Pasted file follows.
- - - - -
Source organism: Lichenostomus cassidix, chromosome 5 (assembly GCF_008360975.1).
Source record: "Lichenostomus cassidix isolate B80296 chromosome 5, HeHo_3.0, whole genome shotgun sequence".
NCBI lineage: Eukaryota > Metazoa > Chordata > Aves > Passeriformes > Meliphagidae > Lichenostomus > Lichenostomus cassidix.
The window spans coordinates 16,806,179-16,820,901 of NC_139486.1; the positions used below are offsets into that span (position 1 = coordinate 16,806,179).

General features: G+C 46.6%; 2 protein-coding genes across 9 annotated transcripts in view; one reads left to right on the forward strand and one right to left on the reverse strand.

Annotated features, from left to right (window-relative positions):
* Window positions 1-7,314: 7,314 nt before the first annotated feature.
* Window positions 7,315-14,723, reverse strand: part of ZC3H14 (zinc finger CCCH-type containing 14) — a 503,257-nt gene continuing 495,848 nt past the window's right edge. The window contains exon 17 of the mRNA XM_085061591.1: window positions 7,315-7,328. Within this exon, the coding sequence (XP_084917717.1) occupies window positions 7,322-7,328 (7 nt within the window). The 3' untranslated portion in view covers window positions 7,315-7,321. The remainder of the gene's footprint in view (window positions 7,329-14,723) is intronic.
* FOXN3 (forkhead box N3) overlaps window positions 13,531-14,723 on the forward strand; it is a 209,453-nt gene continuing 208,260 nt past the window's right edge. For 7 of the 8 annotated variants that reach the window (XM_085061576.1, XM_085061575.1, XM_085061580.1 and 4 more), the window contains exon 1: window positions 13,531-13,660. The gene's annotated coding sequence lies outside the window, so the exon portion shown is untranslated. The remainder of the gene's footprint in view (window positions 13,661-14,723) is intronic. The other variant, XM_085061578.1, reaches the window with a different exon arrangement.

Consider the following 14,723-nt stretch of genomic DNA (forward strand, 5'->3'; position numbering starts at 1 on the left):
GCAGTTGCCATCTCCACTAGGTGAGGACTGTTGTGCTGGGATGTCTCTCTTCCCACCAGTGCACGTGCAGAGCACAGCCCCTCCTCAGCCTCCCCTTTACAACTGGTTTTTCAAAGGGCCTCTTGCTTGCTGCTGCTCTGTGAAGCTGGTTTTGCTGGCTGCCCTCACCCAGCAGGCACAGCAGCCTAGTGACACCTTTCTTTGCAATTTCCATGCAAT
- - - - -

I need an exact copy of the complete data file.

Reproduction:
Source organism: Lichenostomus cassidix, chromosome 5 (assembly GCF_008360975.1).
Source record: "Lichenostomus cassidix isolate B80296 chromosome 5, HeHo_3.0, whole genome shotgun sequence".
NCBI lineage: Eukaryota > Metazoa > Chordata > Aves > Passeriformes > Meliphagidae > Lichenostomus > Lichenostomus cassidix.
The window spans coordinates 16,806,179-16,820,901 of NC_139486.1; the positions used below are offsets into that span (position 1 = coordinate 16,806,179).

General features: G+C 46.6%; 2 protein-coding genes across 9 annotated transcripts in view; one reads left to right on the forward strand and one right to left on the reverse strand.

Annotated features, from left to right (window-relative positions):
* Window positions 1-7,314: 7,314 nt before the first annotated feature.
* Window positions 7,315-14,723, reverse strand: part of ZC3H14 (zinc finger CCCH-type containing 14) — a 503,257-nt gene continuing 495,848 nt past the window's right edge. The window contains exon 17 of the mRNA XM_085061591.1: window positions 7,315-7,328. Within this exon, the coding sequence (XP_084917717.1) occupies window positions 7,322-7,328 (7 nt within the window). The 3' untranslated portion in view covers window positions 7,315-7,321. The remainder of the gene's footprint in view (window positions 7,329-14,723) is intronic.
* FOXN3 (forkhead box N3) overlaps window positions 13,531-14,723 on the forward strand; it is a 209,453-nt gene continuing 208,260 nt past the window's right edge. For 7 of the 8 annotated variants that reach the window (XM_085061576.1, XM_085061575.1, XM_085061580.1 and 4 more), the window contains exon 1: window positions 13,531-13,660. The gene's annotated coding sequence lies outside the window, so the exon portion shown is untranslated. The remainder of the gene's footprint in view (window positions 13,661-14,723) is intronic. The other variant, XM_085061578.1, reaches the window with a different exon arrangement.

Consider the following 14,723-nt stretch of genomic DNA (forward strand, 5'->3'; position numbering starts at 1 on the left):
GCAGTTGCCATCTCCACTAGGTGAGGACTGTTGTGCTGGGATGTCTCTCTTCCCACCAGTGCACGTGCAGAGCACAGCCCCTCCTCAGCCTCCCCTTTACAACTGGTTTTTCAAAGGGCCTCTTGCTTGCTGCTGCTCTGTGAAGCTGGTTTTGCTGGCTGCCCTCACCCAGCAGGCACAGCAGCCTAGTGACACCTTTCTTTGCAATTTCCATGCAAT